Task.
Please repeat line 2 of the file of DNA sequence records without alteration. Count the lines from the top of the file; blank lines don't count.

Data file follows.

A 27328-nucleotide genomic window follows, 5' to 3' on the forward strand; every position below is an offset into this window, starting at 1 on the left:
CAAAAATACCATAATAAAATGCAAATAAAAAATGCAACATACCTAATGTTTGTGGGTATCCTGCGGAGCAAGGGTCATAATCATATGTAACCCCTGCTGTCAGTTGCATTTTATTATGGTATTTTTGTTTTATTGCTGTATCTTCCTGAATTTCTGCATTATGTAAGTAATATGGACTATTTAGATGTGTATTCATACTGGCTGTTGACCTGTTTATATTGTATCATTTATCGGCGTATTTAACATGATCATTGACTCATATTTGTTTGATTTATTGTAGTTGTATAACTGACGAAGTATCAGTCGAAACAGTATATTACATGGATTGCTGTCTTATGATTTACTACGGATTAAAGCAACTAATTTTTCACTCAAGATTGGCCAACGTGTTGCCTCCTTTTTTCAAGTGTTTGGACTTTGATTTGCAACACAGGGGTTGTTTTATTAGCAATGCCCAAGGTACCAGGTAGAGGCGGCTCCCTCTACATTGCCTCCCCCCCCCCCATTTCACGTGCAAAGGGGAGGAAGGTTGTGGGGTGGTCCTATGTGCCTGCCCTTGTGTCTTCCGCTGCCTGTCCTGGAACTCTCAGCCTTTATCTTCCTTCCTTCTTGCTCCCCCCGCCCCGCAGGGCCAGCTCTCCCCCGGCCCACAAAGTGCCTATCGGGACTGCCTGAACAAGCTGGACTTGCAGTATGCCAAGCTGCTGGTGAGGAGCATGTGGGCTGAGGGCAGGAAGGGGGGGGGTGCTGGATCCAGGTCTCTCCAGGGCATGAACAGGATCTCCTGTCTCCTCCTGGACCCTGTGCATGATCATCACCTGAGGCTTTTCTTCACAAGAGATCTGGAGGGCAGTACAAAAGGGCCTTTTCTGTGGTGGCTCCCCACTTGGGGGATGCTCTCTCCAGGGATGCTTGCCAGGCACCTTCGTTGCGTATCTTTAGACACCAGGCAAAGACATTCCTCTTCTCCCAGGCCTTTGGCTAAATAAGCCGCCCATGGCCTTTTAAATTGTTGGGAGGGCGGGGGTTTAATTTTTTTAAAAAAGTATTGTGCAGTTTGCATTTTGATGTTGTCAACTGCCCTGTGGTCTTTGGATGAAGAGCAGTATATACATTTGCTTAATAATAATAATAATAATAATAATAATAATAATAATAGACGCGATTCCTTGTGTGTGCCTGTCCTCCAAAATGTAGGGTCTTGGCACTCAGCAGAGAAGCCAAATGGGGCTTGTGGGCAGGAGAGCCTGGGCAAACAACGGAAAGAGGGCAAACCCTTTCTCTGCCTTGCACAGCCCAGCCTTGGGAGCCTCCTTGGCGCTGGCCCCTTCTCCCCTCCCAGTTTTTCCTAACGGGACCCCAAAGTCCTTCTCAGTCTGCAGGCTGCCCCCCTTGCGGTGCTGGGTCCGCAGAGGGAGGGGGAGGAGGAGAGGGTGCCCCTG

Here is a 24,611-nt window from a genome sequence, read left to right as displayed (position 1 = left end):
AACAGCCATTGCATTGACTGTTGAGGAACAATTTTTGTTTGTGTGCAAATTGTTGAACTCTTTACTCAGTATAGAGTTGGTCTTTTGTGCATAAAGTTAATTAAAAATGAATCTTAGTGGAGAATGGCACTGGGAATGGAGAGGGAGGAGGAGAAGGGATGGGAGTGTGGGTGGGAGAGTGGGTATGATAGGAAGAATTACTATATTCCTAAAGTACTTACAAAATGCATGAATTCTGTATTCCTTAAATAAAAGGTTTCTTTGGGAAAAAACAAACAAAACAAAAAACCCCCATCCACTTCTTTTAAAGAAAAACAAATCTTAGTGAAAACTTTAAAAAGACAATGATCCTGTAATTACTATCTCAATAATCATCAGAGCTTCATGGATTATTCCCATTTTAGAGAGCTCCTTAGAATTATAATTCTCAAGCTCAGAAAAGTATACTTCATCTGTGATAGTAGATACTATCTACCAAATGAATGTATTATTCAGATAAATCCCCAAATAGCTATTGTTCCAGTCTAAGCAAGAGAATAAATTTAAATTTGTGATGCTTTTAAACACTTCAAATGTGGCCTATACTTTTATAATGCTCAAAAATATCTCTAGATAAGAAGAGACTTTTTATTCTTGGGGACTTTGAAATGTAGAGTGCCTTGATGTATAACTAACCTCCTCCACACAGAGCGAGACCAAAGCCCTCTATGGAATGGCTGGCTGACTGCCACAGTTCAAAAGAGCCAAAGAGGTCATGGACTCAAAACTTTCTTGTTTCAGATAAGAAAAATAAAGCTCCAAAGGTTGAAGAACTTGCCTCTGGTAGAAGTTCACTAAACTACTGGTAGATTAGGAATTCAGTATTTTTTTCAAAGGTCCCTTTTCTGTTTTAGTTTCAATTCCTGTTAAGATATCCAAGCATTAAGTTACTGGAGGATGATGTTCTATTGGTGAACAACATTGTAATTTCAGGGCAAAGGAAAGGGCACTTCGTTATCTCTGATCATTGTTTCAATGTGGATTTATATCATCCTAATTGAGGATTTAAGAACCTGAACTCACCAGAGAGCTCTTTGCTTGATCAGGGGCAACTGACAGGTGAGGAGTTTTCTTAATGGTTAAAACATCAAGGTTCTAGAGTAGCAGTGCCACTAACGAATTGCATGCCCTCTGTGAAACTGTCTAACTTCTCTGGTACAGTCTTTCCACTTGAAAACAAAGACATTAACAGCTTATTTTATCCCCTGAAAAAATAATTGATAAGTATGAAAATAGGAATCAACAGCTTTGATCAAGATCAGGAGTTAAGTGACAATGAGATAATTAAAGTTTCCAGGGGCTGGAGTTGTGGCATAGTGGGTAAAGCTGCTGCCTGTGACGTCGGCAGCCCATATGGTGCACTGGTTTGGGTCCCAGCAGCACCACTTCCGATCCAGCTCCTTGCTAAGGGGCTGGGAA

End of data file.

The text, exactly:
CAAAAATACCATAATAAAATGCAAATAAAAAATGCAACATACCTAATGTTTGTGGGTATCCTGCGGAGCAAGGGTCATAATCATATGTAACCCCTGCTGTCAGTTGCATTTTATTATGGTATTTTTGTTTTATTGCTGTATCTTCCTGAATTTCTGCATTATGTAAGTAATATGGACTATTTAGATGTGTATTCATACTGGCTGTTGACCTGTTTATATTGTATCATTTATCGGCGTATTTAACATGATCATTGACTCATATTTGTTTGATTTATTGTAGTTGTATAACTGACGAAGTATCAGTCGAAACAGTATATTACATGGATTGCTGTCTTATGATTTACTACGGATTAAAGCAACTAATTTTTCACTCAAGATTGGCCAACGTGTTGCCTCCTTTTTTCAAGTGTTTGGACTTTGATTTGCAACACAGGGGTTGTTTTATTAGCAATGCCCAAGGTACCAGGTAGAGGCGGCTCCCTCTACATTGCCTCCCCCCCCCCCATTTCACGTGCAAAGGGGAGGAAGGTTGTGGGGTGGTCCTATGTGCCTGCCCTTGTGTCTTCCGCTGCCTGTCCTGGAACTCTCAGCCTTTATCTTCCTTCCTTCTTGCTCCCCCCGCCCCGCAGGGCCAGCTCTCCCCCGGCCCACAAAGTGCCTATCGGGACTGCCTGAACAAGCTGGACTTGCAGTATGCCAAGCTGCTGGTGAGGAGCATGTGGGCTGAGGGCAGGAAGGGGGGGGGTGCTGGATCCAGGTCTCTCCAGGGCATGAACAGGATCTCCTGTCTCCTCCTGGACCCTGTGCATGATCATCACCTGAGGCTTTTCTTCACAAGAGATCTGGAGGGCAGTACAAAAGGGCCTTTTCTGTGGTGGCTCCCCACTTGGGGGATGCTCTCTCCAGGGATGCTTGCCAGGCACCTTCGTTGCGTATCTTTAGACACCAGGCAAAGACATTCCTCTTCTCCCAGGCCTTTGGCTAAATAAGCCGCCCATGGCCTTTTAAATTGTTGGGAGGGCGGGGGTTTAATTTTTTTAAAAAAGTATTGTGCAGTTTGCATTTTGATGTTGTCAACTGCCCTGTGGTCTTTGGATGAAGAGCAGTATATACATTTGCTTAATAATAATAATAATAATAATAATAATAATAATAATAGACGCGATTCCTTGTGTGTGCCTGTCCTCCAAAATGTAGGGTCTTGGCACTCAGCAGAGAAGCCAAATGGGGCTTGTGGGCAGGAGAGCCTGGGCAAACAACGGAAAGAGGGCAAACCCTTTCTCTGCCTTGCACAGCCCAGCCTTGGGAGCCTCCTTGGCGCTGGCCCCTTCTCCCCTCCCAGTTTTTCCTAACGGGACCCCAAAGTCCTTCTCAGTCTGCAGGCTGCCCCCCTTGCGGTGCTGGGTCCGCAGAGGGAGGGGGAGGAGGAGAGGGTGCCCCTG